Receives Prestigious 11th Annual Index on Censorship Media Award

Free Tunisia Board adviser and supporter Professor Robert Prince

contributor to winner of the AIC Media award.

A Tunisian `alternative website’ called `‘ just received `the Index on Censorship Media Award’ for its coverage on what they called `Tunileaks’,  Wikileaks that dealt with Tunisia. The other nominees were the Tor Project and Chinese internet activist Wen Yunchao. The award is supported by Google. As a part of that Tunileaks series,  I wrote a two part commentary giving my take on the `Tunileaks’, and thus was, a part `of the team’ that received the Index on Censorship Media Award.
`Nawaat’ translates as `the core’. During the Ben Ali-Trabelsi dictatorship, `Nawaat’ provided an outlet for (what I consider) some of the most thoughtful and accurate critiques of the Tunisian political landscape. I came upon it by accident – as one often does doing a `Google’ search, but once I found it several years ago, returned to almost daily. I’d read the New York Times, Juan Gole’s website `Informed Comment’, the Denver Post (local paper), and inevitably `Nawaat’. Nawaat continues to play an important media role in the post Ben Ali period.
Here are the links to the pieces I wrote for the series:
I am pleased – deeply so – to have been a part of this series, and would like to believe that in a small way contributed to the revival of Tunisian democracy.
The Index on Censorship Media Award comes after had received the Netizen Prize from Reporters Without Borders earlier in the month. The Netizen Prize goes to a Netizen – a blogger, online journalist or cyber-dissident – who has helped to promote freedom of expression on the Internet. The winner receives 2,500 euros in prize money. Google sponsors the annual award. Nawaat won against finalists from Bahrain, Belarus, Thailand, China and Vietnam. An independent jury of press specialists determined the winner.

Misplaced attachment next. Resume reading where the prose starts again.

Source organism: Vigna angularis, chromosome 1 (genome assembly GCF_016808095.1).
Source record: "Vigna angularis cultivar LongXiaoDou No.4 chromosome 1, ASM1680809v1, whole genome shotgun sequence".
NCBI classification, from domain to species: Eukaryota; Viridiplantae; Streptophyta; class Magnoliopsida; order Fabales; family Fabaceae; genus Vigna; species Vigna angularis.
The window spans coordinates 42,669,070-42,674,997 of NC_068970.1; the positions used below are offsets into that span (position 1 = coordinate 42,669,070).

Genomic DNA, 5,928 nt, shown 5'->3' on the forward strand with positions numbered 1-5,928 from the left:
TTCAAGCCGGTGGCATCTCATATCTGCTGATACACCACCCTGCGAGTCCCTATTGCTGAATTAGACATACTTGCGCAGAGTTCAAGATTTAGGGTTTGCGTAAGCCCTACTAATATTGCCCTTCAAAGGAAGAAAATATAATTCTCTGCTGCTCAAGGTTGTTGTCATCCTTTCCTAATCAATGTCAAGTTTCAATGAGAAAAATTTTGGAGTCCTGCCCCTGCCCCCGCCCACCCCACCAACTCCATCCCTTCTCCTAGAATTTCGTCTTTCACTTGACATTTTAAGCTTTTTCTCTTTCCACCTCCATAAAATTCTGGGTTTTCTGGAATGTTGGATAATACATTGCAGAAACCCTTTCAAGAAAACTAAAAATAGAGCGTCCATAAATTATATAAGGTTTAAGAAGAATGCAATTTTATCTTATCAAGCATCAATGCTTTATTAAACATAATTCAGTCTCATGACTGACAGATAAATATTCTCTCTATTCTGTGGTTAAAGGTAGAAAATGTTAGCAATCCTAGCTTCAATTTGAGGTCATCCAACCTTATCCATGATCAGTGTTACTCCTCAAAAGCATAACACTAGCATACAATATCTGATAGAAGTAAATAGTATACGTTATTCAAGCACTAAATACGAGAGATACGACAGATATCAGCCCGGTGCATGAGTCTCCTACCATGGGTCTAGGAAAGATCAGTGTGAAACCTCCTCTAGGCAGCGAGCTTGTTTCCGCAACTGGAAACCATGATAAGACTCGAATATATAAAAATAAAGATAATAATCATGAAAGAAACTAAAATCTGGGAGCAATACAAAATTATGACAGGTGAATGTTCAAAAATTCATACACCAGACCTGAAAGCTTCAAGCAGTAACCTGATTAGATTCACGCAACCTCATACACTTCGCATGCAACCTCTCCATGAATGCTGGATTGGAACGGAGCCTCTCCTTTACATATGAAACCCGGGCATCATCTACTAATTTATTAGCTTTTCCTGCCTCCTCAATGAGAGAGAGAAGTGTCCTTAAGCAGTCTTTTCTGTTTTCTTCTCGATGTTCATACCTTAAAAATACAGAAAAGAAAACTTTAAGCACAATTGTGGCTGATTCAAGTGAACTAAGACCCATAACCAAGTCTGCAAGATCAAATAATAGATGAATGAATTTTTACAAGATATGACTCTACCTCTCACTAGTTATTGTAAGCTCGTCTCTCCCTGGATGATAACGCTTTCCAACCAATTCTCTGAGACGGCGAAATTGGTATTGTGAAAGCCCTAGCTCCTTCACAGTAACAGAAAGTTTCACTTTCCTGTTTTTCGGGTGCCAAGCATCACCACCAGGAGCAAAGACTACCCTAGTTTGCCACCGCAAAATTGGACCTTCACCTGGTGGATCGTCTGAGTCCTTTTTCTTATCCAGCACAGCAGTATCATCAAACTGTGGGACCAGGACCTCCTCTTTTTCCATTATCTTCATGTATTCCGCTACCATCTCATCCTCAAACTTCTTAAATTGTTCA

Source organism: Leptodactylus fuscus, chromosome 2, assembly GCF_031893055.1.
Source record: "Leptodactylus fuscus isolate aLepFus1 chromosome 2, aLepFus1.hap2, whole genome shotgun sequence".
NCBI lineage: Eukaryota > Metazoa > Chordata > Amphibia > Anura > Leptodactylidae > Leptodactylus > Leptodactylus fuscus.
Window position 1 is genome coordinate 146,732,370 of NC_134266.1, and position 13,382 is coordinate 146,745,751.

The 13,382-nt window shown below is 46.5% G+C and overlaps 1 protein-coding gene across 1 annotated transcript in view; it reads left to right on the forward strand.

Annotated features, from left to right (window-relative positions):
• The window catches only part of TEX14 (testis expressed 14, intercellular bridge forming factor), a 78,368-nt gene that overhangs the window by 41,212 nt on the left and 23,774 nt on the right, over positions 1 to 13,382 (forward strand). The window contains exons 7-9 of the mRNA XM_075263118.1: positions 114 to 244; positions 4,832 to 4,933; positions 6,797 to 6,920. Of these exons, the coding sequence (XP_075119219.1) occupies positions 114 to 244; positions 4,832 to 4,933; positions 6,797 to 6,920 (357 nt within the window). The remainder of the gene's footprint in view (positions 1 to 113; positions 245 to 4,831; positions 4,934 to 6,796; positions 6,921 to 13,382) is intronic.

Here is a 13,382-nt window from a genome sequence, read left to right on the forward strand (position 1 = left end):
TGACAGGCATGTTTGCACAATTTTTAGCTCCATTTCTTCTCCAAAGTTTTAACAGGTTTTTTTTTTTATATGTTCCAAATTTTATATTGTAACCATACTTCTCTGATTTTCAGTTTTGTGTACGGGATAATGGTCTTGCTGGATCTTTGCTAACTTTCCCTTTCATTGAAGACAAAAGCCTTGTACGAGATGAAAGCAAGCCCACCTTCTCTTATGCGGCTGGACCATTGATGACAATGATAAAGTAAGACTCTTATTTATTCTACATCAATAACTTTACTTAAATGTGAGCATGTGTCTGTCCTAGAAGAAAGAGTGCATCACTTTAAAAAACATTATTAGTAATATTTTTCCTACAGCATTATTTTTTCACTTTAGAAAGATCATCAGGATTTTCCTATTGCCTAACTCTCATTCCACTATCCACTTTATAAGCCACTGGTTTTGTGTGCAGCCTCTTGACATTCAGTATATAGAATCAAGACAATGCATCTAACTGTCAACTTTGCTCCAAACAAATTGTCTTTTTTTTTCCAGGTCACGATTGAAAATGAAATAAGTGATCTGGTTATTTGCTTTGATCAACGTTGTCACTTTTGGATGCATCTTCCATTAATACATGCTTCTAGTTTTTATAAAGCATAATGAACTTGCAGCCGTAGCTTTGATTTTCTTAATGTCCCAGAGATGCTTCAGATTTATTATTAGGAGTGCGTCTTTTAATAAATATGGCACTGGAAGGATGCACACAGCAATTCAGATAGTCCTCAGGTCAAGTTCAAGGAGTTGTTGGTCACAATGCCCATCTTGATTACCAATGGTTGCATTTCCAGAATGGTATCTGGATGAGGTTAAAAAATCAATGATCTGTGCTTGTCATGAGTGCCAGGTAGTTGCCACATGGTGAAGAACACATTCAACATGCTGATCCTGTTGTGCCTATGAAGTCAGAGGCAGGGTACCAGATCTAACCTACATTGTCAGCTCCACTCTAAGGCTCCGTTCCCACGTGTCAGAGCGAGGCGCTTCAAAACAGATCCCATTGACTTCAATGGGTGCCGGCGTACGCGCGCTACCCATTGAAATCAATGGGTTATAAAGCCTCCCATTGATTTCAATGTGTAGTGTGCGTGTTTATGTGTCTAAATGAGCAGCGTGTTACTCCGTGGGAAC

As the Index on Censorship website commented, in giving the award to Nawaat:

Index on Censorship New Media Award, supported by Google

TuniLeaks by Nawaat

After accepting the award, Sami Ben Gharbia, co-founder of Nawaat, said: “This award is very important to us. It is given to us the very year we are celebrating the Tunisian revolution and seven years of our existence as a collective blog, which was censored from its launch by Ben Ali’s regime.”

TuniLeaks is a selection of the WikiLeaks State Department cables published by, an independent group blog run by Tunisian net activists.

TuniLeaks, like its parent site Nawaat, is entirely independent and does not receive funds from any political party.

The TuniLeaks cables revealed the extent of the corruption deeply entrenched in many aspects of Tunisian life. Despite attempts to block the site, news of the cables being released swiftly spread around the country and Nawaat helped informal media networks link communities that had been cut off by government censors.

Nawaat highlights how important transparency is in a country like Tunisia, where citizens had for so many years been cut off from vital information and dialogue. “The aim is to get everyone to read, to get an idea and give meaning to the facts provided,” the website states. “The debate is open.”

The other nominees were the Tor Project and Chinese internet activist Wen Yunchao.